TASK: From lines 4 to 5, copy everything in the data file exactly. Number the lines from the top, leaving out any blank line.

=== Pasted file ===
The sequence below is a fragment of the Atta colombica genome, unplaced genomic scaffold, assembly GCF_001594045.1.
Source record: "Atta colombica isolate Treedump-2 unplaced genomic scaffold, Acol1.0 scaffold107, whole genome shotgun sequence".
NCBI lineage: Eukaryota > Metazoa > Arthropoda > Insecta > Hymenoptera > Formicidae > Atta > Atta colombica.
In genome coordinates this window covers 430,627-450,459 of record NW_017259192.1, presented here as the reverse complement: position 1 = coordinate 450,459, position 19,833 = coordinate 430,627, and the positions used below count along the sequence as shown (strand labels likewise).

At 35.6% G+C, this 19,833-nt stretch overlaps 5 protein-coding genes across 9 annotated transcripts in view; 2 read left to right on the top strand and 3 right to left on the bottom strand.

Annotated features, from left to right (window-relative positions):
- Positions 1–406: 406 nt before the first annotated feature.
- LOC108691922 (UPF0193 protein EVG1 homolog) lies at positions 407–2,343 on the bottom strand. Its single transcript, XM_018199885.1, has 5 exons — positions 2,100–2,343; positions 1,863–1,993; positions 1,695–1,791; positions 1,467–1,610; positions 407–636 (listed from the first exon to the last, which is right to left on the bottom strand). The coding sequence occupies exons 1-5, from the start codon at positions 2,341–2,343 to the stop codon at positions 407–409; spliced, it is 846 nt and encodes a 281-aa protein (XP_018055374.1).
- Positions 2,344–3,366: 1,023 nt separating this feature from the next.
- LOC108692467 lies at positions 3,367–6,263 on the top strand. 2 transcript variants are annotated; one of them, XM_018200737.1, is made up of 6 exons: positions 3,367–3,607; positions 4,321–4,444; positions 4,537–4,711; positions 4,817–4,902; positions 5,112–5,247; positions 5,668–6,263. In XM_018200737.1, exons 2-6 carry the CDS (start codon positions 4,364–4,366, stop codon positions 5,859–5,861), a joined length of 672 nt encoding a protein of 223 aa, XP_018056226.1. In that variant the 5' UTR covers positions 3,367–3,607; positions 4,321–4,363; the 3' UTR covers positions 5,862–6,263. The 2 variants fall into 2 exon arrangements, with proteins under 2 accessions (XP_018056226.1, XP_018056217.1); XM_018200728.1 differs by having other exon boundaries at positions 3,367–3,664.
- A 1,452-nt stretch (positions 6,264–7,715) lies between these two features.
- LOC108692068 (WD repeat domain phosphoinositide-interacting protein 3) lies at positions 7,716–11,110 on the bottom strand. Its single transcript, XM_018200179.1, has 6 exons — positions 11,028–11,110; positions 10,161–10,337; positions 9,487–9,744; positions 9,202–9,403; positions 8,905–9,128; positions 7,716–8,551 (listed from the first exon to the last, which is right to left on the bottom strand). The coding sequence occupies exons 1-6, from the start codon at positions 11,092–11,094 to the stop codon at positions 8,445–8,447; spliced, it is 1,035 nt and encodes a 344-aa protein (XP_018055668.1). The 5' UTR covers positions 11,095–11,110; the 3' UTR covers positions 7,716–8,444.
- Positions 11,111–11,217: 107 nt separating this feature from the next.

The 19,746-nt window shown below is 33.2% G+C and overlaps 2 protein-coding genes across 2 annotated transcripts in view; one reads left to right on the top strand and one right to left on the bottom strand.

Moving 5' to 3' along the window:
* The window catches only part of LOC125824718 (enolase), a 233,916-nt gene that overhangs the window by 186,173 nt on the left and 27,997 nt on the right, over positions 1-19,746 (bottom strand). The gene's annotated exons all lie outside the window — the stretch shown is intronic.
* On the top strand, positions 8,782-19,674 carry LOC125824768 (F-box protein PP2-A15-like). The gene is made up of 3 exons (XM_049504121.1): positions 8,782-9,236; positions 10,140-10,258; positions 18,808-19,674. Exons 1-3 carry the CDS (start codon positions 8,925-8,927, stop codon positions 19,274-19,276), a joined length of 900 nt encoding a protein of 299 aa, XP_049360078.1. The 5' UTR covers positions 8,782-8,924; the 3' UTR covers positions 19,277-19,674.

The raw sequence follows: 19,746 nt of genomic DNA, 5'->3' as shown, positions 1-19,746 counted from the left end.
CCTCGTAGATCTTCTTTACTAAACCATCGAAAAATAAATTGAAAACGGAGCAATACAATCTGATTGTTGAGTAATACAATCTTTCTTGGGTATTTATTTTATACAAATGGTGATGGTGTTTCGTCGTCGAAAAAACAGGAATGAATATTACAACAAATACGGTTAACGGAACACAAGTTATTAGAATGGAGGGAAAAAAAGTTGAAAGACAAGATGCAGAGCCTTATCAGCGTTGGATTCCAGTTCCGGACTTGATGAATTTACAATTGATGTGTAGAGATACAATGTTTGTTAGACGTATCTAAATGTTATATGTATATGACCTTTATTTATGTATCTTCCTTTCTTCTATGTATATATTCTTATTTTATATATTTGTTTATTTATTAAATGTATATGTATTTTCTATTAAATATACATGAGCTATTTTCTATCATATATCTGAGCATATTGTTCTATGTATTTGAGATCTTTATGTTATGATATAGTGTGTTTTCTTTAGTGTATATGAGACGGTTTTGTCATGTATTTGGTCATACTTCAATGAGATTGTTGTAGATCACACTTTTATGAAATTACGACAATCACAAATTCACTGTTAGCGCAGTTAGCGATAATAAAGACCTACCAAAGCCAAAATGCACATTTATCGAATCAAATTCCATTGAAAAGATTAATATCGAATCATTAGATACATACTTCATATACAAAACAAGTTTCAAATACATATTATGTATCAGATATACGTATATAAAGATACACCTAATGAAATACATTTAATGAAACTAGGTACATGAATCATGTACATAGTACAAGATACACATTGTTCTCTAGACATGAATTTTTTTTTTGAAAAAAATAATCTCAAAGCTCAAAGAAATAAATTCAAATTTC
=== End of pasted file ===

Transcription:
In genome coordinates this window covers 430,627-450,459 of record NW_017259192.1, presented here as the reverse complement: position 1 = coordinate 450,459, position 19,833 = coordinate 430,627, and the positions used below count along the sequence as shown (strand labels likewise).

At 35.6% G+C, this 19,833-nt stretch overlaps 5 protein-coding genes across 9 annotated transcripts in view; 2 read left to right on the top strand and 3 right to left on the bottom strand.